In order not to leave Brazil totally abandoned, Portugal began to explore various natural products of the colony: wood, spices, seeds, medicinal herbs, some animals, etc.
These products were often obtained from the Indians in exchange for some gifts: necklaces, combs, axes. Of all natural products, the most significant thing was redwood. However, its exploitation did not represent a remarkable activity in the history of the colony, since it did not provoke the colonization of the land nor the settlement of settlements.
Their search is due to the fact that they extract from it a red color paint, widely used as a dye in the fabric industry.
The exploitation of this product was rudimentary and predatory. The wood was cut by the Indians and piled on the beaches in large warehouses. The ships that arrived here took her to Europe.
The coastal forests of brazilwood extended from Rio Grande do Norte to Rio de Janeiro, with Pernambuco, Porto Seguro and Cabo Frio being the regions with the highest concentration of the product.
Redwood could only be exploited with the permission of the king of Portugal. That's why it is said that redwood was monopoly (dictionary link) from the king.
This privilege was given by the king, who, in turn, retained much of the profits.
Redwood extraction was carried out in various parts of the territory. When the redwood ended up in one place, the merchants began to exploit it in another and thus felled the forests. As this activity did not require Europeans to settle in America, in the first thirty years no settlements were built, only fortified buildings called trading posts, in some parts of the coast, for the defense and storage of redwood or other goods taken from the earth.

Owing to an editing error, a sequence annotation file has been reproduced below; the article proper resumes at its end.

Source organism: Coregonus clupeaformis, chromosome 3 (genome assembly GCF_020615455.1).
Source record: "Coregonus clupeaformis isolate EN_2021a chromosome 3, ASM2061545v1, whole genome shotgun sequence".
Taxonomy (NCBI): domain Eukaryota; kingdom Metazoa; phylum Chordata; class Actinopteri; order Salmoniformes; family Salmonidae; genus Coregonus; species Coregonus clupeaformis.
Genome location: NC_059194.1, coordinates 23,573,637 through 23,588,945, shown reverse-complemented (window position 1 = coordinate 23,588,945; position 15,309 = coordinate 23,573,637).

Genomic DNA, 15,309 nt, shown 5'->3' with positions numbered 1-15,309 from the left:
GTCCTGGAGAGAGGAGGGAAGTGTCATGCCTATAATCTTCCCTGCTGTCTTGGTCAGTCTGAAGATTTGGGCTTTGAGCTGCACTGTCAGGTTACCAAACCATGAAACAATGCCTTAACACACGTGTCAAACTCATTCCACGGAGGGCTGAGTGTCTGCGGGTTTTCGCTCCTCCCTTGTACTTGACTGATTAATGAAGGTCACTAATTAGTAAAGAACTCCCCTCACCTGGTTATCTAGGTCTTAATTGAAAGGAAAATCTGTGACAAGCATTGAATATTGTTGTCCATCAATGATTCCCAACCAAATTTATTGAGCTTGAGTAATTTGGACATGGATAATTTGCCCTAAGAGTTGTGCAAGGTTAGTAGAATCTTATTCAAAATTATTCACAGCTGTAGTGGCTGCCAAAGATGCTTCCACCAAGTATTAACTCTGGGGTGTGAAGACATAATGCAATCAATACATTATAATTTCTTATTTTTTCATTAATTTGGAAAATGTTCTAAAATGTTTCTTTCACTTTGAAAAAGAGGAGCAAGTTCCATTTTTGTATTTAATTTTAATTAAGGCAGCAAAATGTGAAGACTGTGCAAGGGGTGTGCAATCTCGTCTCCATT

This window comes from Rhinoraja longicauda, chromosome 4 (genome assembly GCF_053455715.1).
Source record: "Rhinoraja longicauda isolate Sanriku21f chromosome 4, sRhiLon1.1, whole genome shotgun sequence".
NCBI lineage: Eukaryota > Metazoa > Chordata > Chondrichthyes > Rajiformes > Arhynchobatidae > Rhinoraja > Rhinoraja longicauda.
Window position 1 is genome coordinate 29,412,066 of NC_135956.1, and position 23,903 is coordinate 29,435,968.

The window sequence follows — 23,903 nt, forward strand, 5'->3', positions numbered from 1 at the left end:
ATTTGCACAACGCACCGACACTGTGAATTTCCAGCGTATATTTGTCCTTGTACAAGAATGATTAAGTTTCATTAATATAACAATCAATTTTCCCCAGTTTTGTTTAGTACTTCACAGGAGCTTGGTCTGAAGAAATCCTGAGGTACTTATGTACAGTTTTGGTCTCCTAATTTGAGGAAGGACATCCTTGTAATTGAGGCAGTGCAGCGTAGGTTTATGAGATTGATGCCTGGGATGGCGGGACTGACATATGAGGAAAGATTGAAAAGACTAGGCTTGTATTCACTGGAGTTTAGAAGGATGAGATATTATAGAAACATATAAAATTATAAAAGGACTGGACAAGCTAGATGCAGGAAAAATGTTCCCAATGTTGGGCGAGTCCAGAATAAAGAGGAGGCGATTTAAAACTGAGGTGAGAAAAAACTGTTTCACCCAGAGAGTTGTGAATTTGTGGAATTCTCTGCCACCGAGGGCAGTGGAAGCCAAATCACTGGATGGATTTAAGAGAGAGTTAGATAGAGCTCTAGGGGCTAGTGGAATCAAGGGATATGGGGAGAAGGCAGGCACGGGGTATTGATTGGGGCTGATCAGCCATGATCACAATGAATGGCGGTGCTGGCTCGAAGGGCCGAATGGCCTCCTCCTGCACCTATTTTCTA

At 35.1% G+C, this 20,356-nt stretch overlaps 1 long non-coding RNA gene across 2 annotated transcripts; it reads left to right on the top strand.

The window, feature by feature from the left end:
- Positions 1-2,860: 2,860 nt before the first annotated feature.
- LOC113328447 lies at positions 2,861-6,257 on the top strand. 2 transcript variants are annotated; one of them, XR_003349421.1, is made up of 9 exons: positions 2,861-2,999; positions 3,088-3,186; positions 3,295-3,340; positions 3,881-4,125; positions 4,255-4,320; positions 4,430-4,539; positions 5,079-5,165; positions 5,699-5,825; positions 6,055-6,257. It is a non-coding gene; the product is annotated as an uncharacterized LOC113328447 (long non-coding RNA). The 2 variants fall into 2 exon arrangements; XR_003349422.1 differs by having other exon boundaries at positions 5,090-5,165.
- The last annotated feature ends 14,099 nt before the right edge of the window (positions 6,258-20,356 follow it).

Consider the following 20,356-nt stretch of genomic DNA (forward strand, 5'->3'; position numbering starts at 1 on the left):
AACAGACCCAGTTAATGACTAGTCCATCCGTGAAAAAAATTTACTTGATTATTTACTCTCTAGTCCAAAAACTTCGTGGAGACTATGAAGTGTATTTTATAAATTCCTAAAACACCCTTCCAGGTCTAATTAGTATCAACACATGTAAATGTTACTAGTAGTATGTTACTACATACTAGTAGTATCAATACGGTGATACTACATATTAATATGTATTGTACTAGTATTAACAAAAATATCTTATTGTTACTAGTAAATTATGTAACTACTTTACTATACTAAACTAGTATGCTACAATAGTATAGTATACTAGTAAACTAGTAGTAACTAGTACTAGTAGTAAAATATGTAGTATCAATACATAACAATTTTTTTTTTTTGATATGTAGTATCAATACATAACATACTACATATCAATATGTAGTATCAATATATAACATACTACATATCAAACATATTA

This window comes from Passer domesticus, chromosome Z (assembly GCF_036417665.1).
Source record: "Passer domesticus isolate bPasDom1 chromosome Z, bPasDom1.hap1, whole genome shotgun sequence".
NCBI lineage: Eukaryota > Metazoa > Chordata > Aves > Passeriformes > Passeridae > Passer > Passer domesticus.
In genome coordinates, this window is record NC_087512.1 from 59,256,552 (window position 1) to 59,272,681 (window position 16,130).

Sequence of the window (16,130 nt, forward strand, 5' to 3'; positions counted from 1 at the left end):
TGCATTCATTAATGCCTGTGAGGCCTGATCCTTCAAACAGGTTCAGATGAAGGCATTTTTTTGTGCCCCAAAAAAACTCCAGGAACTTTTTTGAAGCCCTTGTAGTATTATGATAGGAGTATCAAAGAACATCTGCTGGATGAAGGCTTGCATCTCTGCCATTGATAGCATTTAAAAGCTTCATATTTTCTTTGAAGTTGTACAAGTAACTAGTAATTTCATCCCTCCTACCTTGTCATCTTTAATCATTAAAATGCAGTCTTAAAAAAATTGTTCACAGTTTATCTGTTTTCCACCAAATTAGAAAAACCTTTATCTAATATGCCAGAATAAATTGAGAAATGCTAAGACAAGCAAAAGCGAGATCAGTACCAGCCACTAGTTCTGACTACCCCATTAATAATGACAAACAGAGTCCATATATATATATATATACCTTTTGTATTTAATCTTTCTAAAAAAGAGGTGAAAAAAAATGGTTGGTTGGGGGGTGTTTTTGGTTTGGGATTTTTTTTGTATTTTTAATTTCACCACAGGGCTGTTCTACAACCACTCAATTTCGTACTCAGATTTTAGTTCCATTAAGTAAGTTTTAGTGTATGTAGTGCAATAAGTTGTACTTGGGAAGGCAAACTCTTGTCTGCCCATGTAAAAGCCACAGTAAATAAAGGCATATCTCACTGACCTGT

News about the large amount of redwood on the coast has attracted other European countries. Especially France, which, feeling undermined by the terms of the Treaty of Tordesillas, did not recognize its validity. The French government then sponsored groups of privateers who began to travel the "redwood coast", negotiating the extraction of wood directly with the Indians, through barter.
As a result of pressure from frequent French and other European raids on their lands, the Portuguese Crown organized expeditions, called "body guard"to expel the privateers.
The first took place in 1516 and the second in 1526. Christopher Jacques commanded the two bodyguard expeditions organized by the Crown.
Both proved insufficient to combat smuggling and the constant threat of foreign occupation, given the vast expanse of coastline. The Brazilian historian Capistrano de Abreu stressed another major difficulty: the alliances made between the Europeans and the indigenous people. The Tupinambás often allied themselves with the French and the Portuguese had by their side the Tupiniquins. And, according to Capistrano, "for years it was undecided whether Brazil would belong to the Peró (Portuguese) or the Mair (French)."
However, the existence of shipwreck survivors, exiled and Portuguese outcasts in Brazil, as well as favoring contact with the Indians, facilitated the defense and occupation of the land. These men, who would have arrived with the first trips and stayed for various reasons, were already adapted to the physical and social conditions of the territory and the indigenous way of life. Some of them succumbed in half to the point of piercing lips and ears, killing prisoners according to rites. natives, and feed on your flesh. They believed in existing myths, incorporating them into their way of life, as is the case with that man who came to think of himself as an anteater. In all the holes he was flocking on all fours to find ant food, his favorite food. Others, on the contrary, revolted and imposed their will, such as the bachelor of Cananeia. There were also intermediate types who lived with the natives and established family ties with them. They married and had children with the Indians, most of them a large family of several women and a large number of children. mamelucos (dictionary link)